Another safety and productivity benefit is being able to track and work with employees at any time. Through wearable tech, employee locations can be easily pinpointed in the event of a disaster or other unexpected event. Sales calls and time can be logged and monitored. Research shows a 10% increase in workplace productivity when wearables are implemented. Studies also show that goals are much more readily reached both when written down and when shared, creating accountability and community.
Wearables seem to work best when utilized in task-specific ways. Virtual reality (VR) and augmented reality (AR) give architects and interior designers the incredible ability to create detailed simulations of projects for clients and that surgeons can perform operations even more accurately. Wearables have also proven beneficial in improving quality of life for the chronically ill via VR and for police, security and military forces using body cams.
Office applications for wearables are also increasing and creating benefits for employees who work for the same company at different locations. Office headsets for meetings, for example, can make it seem like you are at the meeting rather than hunching over a conference room speaker. Virtual assistants keep everyone on task, translation devices ease and even erase communication barriers, and you can even improve your posture with a posture tracker. Smart suits, jackets and caps are also in the works.
Another benefit of using wearables at work is simply overall employee health. Step counters and programs to incentivize their usage promote positive lifestyle changes. Fitbit reported 1.6 billion in revenue in 2017 alone and Fitbit users take 43 percent more steps than non-users. This promotion is one of the most powerful pros to workplace wearables, as it is key to prevention of health issues and general employee wellbeing.
Given the general increase in adoption and overall benefits of wearables in the workplace, it stands to reason that more innovation and ease of use will mean these devices become more commonplace over time. And since they collect data, the real-time feedback they provide allows changes and adjustments can be made and pushed out quickly. All of which means that fitbit or smartwatch you already rely on is only just the beginning.
Wearable tech has been a slowly rising trend over the past decade. Most wearables these days are health-related, and tracking the body is a difficult task. We’ve seen tech such as sleep trackers and fitness trackers prove beneficial for consumers, but wearables have yet to achieve their full potential. With graphene, that may just become possible.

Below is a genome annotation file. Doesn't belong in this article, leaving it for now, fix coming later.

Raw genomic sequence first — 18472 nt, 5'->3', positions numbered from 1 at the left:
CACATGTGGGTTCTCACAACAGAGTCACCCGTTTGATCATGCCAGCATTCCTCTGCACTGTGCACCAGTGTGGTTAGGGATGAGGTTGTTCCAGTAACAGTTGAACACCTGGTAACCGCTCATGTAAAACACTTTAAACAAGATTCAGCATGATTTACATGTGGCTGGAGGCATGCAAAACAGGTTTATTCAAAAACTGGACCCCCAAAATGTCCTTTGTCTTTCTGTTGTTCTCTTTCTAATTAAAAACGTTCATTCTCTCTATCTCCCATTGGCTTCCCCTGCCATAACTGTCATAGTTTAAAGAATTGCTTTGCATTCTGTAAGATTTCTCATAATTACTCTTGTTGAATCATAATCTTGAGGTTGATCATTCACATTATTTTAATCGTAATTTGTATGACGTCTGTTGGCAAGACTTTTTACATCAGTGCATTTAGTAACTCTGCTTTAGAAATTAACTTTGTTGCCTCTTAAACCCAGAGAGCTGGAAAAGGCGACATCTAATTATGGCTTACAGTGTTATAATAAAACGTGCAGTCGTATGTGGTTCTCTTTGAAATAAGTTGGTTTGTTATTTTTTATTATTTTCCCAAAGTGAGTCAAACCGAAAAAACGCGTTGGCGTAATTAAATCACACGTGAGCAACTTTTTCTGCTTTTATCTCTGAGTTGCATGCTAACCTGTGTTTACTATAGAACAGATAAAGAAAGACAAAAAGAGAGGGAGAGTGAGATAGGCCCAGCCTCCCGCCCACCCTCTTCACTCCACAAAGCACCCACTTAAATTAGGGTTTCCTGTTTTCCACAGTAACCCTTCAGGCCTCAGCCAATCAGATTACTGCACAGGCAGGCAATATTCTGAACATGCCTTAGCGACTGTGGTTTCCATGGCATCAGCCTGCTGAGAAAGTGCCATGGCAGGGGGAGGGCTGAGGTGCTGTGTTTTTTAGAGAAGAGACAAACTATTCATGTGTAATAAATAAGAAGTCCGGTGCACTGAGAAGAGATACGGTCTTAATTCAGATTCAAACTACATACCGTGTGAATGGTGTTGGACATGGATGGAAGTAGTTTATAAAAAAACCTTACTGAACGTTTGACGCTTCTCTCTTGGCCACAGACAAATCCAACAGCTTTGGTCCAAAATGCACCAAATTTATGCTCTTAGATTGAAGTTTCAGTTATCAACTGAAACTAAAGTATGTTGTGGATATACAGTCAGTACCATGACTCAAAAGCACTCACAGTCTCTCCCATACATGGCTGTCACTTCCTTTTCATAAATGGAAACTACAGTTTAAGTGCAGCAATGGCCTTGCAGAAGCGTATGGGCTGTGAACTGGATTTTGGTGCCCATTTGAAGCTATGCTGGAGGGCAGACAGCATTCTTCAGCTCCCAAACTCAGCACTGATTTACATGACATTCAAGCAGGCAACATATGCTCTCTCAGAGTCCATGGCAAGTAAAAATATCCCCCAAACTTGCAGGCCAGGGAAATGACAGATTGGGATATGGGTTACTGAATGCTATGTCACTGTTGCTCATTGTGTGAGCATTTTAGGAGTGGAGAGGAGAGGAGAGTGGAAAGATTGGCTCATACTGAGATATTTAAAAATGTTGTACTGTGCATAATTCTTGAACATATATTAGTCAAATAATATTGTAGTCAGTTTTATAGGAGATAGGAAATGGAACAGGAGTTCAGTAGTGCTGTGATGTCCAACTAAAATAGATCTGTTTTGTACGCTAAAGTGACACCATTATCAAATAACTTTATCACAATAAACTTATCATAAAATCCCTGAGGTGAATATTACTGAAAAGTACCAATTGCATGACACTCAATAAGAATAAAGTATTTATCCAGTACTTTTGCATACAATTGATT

Graphene is well-known as a “wonder material,” and looking at its properties, it’s easy to see why. Graphene is one of the thinnest materials known to man; it is made up of a single layer of carbon atoms, all connected and interlaced into a lattice, honeycomb-like formation. In addition to being thin, graphene is also incredibly light. But don’t let its size fool you — it’s nearly 200 times stronger than steel, and possess technological capabilities far beyond our current materials provide.
Graphene is excellent at conducting heat and electricity, and the material is a frontrunner in replacing copper and silicon in tech devices. For instance, graphene is particularly good as a sensor, and is being researched for a variety of sensor types, including for gas, DNA, pH levels, environmental contamination, pressure, and more.
Graphene can also potentially impact wearables by powering them for greater capability and lasting power. Using graphene to create next-gen flexible batteries, University of Glasgow researchers have successfully created a graphene supercapacitor that is capable of recharging using solar power and discharges enough energy to power advanced wearable devices.
The most recent and perhaps most important breakthrough in graphene wearables to date were featured at the 2019 Mobile World Congress (MWC) in their Graphene Pavillion. Research nonprofit organization ICFO presented revolutionary graphene-based health-monitoring wearables; these devices are less like the watches and bands that currently occupy much of the wearable tech space, and instead acts like a dermal patch. This means that the graphene wearable can be applied directly to the skin, which can result in improved readings when monitoring health metrics.
ICFO supposes that this graphene tech would be useful in monitoring hydration and blood oxygen levels. This would be particularly helpful for when people are in extreme conditions, such as at the Earth’s poles, high altitudes, or anywhere far from civilization. In such situations, someone could apply the patch, which would use graphene to create miniscule sensors, circuits, and batteries to power the wearable and allow it to track internal data.
The patch would then be paired with a smartphone to allow for real-time communication, and will notify users when they are at risk of dehydration or other severe medical statuses. The patches will also be made to be disposable, and the researchers at ICFO are working to ensure that all components, even necessary adhesives, are biodegradable and environmentally friendly.
With the newly revealed patch-like wearable, graphene is beginning to show the world how it can disrupt various tech-based industries, and the healthcare and medical fields are sure to benefit from graphene research. With the wonder material in its hands, the wearable tech industry is sure to continue making leaps and bounds moving forward.